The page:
It's standard practice for wealth managers to seek help from accountants and attorneys to meet the needs of their high-net-worth clients. But it may be time for advisors to consider using another outside expert: a property and casualty insurance specialist.
Many wealth managers are indeed beginning to recognize the importance of such consultants, and the role they play in helping wealthy clients mitigate risk. By adding a property and casualty expert to its team of accountants and attorneys, a wealth management firm can create a triad of disciplines that serves as a strong foundation for serving clients.
P&C insurance-often overlooked in financial planning-is an integral tool for managing a client's risk. The insuring of hard assets such as homes, cars, yachts and jewelry, and the liability associated with them, should be a standard part of wealth management.
Advisors, however, may be intimidated by the idea of adding a property and casualty specialist to their practices. This is partly due to the fact that advisors often do not have the training to conduct due diligence on an insurance professional. They simply don't know the right questions to ask. General securities license training, for example, does not require property and casualty insurance education. For many financial services professionals, insurance training focuses on life insurance and annuities.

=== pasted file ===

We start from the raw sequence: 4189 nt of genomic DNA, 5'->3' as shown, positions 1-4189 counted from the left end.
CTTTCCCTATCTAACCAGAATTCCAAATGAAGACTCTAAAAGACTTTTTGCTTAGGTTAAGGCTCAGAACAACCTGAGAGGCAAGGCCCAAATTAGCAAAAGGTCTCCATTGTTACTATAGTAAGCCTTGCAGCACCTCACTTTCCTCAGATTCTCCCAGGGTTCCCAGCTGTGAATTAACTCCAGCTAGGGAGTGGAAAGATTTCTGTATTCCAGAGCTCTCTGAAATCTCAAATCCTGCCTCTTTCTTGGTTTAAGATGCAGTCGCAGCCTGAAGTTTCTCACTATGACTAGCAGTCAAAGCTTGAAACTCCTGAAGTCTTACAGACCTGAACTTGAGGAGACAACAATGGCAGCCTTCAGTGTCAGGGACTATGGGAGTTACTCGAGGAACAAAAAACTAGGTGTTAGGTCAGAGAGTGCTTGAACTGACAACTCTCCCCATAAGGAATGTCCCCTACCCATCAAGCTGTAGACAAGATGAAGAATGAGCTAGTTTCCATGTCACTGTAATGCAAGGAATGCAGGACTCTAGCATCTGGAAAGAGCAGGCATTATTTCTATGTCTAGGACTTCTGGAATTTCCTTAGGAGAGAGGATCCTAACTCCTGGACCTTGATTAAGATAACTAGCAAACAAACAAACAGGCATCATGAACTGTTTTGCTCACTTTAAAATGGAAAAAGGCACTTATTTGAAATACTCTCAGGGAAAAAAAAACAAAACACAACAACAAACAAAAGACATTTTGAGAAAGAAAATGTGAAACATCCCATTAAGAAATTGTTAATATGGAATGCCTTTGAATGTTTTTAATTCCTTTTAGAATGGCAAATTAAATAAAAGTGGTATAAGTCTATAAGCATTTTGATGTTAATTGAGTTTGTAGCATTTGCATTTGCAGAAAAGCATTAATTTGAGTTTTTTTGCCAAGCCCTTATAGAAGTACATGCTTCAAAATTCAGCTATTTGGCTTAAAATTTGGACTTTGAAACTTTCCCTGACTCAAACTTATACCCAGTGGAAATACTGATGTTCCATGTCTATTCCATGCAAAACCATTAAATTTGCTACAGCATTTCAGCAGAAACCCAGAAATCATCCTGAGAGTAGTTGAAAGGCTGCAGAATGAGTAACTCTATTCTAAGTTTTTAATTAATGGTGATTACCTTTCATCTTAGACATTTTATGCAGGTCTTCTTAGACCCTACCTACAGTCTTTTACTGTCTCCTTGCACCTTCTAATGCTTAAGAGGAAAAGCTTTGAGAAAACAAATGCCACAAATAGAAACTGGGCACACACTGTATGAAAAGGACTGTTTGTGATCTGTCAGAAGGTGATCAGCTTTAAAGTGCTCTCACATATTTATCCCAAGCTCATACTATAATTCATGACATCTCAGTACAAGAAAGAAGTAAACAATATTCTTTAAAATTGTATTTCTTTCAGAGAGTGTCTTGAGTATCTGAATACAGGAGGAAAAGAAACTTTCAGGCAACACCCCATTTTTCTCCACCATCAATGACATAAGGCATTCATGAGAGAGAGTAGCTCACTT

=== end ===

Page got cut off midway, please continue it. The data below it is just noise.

One exception is the curriculum for the Certified Financial Planner (CFP) designation. CFP candidates receive about 35 hours of property and casualty training in their first 180 hours of course work, according to professor Michael Snowdon of the College of Financial Planning. Snowdon, however, acknowledged that property and casualty insurance often isn't part of a CFP's day-to-day work.
In this article, we take a look at how advisors can bridge this knowledge gap and competently conduct a search for a property and casualty consultant.
There are typically two types of insurance consultants to choose from when it comes to serving the high-net-worth market: independent agents and large risk management firms such as Marsh and Hub International.
Independent agents specialize in working both with wealthy clients and the underwriters who can provide the insurance limits and expertise for that market. These underwriters include insurers such as Chubb, AIG subsidiary Chartis, Fireman's Fund and Pure.
The large risk management firms may rely on the same insurance underwriters used by agents, but are able to provide additional risk management services to affluent individuals.
Which one is the right choice for your wealth management practice? You may occasionally need or want the services of either one depending on the client. Therefore, you will need some tools to evaluate which will be the best for your situation.
Note that we did not mention mass-market insurance companies. This is because they generally cannot provide the policy limits or tailored risk management needed for the affluent market.